Social Structure and Social InteractionImportant text is in green this time
Macro and micro• People are influenced by the norms and beliefs of their cultures and society.• This influence can take a more personal and intimate level or a more general and widespread level that affects large numbers of people.• Sociologists who study the effect of social life on society use two approaches:• macrosociology• microsociology
Macrosociology• Functionalists and conflict theorists tend to use the macrosociological approach• Symbolic interactionists are more likely to use the microsociological approach.• both approaches are necessary for a complete understanding of social life.
Macrosociology• Using the macrosociological approach, functionalists and conflict theorists examine the more expansive aspects of social structure.• macrosociology refers to a society’s framework, consisting of the various relationships between people and groups that direct and set limits on human behavior.
Macrosociology• social structure-culture, social class, social status, roles, groups, and social institutions.• Social structure guides people’s behaviors.• A person’s location in the social structure underlies his or her perceptions, attitudes, and behaviors.
Macrosociology• People develop these perceptions, attitudes, and behaviors from their place in the social structure, and they act accordingly.• All of the components of social structure work together to maintain social order by limiting, guiding, and organizing human behavior.
Macrosociology• Social institutions are the organized, usual, or standard ways by which society meets its basic needs.• social institutions include the family, religion, law, politics, economics, education, science, medicine, the military, and the mass media.
Macrosociology• Structural changes can, sometimes, fundamentally and permanently alter the way a society organizes itself.• Gemeinschaft-is a society in which life is intimate; a community in which everyone knows everyone else and people share a sense of togetherness.• Gesellschaft-a society dominated by impersonal relationships, individual accomplishments, and self-interest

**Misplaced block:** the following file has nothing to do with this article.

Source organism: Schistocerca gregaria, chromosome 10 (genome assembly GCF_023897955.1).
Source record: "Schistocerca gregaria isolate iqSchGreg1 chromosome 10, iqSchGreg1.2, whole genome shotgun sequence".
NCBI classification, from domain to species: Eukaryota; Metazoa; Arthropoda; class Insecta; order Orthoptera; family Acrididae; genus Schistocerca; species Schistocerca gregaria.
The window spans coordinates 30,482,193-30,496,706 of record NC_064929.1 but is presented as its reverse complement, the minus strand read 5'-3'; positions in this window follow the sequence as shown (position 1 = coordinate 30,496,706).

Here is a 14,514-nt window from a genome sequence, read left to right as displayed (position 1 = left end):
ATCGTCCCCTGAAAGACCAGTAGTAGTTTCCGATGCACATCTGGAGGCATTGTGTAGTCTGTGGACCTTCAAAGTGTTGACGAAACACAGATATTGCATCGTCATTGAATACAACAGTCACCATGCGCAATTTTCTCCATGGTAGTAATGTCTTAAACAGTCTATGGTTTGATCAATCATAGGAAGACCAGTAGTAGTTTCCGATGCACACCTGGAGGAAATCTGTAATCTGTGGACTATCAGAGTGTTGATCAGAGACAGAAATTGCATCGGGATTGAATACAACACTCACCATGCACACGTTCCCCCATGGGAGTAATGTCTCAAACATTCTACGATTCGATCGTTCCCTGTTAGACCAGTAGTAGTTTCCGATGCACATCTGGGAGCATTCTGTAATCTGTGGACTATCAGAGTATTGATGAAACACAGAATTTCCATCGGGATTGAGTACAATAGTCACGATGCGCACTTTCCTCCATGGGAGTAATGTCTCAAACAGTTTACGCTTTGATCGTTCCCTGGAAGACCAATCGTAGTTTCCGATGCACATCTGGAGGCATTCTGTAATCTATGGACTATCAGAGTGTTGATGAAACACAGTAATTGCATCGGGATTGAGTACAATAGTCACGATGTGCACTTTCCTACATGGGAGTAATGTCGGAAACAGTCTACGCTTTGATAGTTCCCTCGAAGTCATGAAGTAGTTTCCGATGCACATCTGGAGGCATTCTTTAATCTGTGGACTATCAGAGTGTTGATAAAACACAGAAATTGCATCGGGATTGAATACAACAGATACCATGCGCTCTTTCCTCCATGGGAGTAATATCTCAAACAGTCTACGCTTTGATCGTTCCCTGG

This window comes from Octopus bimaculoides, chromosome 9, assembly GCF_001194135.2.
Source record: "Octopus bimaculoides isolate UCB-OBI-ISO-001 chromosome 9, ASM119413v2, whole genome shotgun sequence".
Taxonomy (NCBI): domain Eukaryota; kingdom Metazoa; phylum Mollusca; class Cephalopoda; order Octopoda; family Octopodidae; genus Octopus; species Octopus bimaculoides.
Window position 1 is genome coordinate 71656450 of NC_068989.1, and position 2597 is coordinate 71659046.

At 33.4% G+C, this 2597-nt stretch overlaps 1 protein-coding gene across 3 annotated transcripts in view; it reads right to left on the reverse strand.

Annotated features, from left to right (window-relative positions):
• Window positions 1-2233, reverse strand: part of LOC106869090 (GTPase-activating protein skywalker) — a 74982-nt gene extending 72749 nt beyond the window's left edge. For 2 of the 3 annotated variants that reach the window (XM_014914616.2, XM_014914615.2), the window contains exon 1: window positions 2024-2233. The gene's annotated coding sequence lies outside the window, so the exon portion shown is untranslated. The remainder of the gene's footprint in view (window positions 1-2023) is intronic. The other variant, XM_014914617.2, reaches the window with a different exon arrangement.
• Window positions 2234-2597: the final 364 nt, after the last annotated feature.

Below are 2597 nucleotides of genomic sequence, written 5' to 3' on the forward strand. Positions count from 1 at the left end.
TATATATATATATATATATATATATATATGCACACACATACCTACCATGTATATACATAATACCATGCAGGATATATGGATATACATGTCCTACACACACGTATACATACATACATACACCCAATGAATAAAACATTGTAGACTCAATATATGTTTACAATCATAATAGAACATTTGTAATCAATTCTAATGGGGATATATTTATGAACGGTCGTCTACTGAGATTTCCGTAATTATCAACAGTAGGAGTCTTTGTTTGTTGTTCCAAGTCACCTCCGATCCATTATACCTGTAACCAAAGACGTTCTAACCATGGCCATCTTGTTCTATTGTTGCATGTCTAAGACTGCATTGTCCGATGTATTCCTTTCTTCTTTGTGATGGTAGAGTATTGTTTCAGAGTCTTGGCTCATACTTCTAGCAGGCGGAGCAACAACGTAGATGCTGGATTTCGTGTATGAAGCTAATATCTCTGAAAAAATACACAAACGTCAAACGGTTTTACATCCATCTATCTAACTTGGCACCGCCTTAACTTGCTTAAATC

• Emile Durkheim found the key to social cohesion in the concepts of mechanical solidarity and organic solidarity.• Mechanical solidarity is a collective consciousness that people experience as a result of performing the same or similar tasks,• Organic solidarity is a collective consciousness based on the interdependence brought about by an increasingly specialized division of labor— how people divide up tasks.
Microsociology• symbolic interactionists are more inclined to examine small-scale, face-to-face social interactions from a microsociological perspective.• Symbolic interactionists are interested in the symbols that people use to define their worlds and how these definitions, in turn, influence human behavior
Microsociology• Stereotypes• Personal space• Body language (touch)
Microsociology: Breaking a personal space norm…
Microsociology• Erving Goffman developed dramaturgy, an analytical approach that analyzes social life in terms of the stage,• everyday life consists of social actors playing assigned roles
Construction of Reality• Symbolic interactionists contend that reality is subjectively created by people’s perceptions of “what is real.”• People define their own realities and then live within those definitions.•
Construction of Reality• Ethnomethodology is the study of how people use background assumptions (deeply embedded common understandings concerning people’s views of the world and how they ought to act) to make sense out of life.
Why do we need both macro and microsociology?• Both are necessary to understand social life fully because each adds to our knowledge of human experience.